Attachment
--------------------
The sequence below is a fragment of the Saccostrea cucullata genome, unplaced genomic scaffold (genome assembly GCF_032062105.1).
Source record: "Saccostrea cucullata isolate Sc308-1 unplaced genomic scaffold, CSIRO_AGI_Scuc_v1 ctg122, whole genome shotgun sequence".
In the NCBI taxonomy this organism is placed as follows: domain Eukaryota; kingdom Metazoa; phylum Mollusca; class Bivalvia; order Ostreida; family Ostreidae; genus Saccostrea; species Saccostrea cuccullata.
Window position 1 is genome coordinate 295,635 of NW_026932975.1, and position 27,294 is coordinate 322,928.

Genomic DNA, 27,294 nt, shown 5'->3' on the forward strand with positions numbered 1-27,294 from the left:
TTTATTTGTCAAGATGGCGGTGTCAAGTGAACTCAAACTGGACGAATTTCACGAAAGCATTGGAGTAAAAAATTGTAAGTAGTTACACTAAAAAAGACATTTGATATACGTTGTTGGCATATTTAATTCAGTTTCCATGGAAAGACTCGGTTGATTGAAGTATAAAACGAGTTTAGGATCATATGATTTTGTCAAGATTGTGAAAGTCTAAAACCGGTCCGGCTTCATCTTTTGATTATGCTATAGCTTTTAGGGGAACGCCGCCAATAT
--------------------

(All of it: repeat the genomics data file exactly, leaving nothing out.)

The sequence below is a fragment of the Saccostrea cucullata genome, unplaced genomic scaffold (genome assembly GCF_032062105.1).
Source record: "Saccostrea cucullata isolate Sc308-1 unplaced genomic scaffold, CSIRO_AGI_Scuc_v1 ctg122, whole genome shotgun sequence".
In the NCBI taxonomy this organism is placed as follows: domain Eukaryota; kingdom Metazoa; phylum Mollusca; class Bivalvia; order Ostreida; family Ostreidae; genus Saccostrea; species Saccostrea cuccullata.
Window position 1 is genome coordinate 295,635 of NW_026932975.1, and position 27,294 is coordinate 322,928.

Genomic DNA, 27,294 nt, shown 5'->3' on the forward strand with positions numbered 1-27,294 from the left:
TTTATTTGTCAAGATGGCGGTGTCAAGTGAACTCAAACTGGACGAATTTCACGAAAGCATTGGAGTAAAAAATTGTAAGTAGTTACACTAAAAAAGACATTTGATATACGTTGTTGGCATATTTAATTCAGTTTCCATGGAAAGACTCGGTTGATTGAAGTATAAAACGAGTTTAGGATCATATGATTTTGTCAAGATTGTGAAAGTCTAAAACCGGTCCGGCTTCATCTTTTGATTATGCTATAGCTTTTAGGGGAACGCCGCCAATAT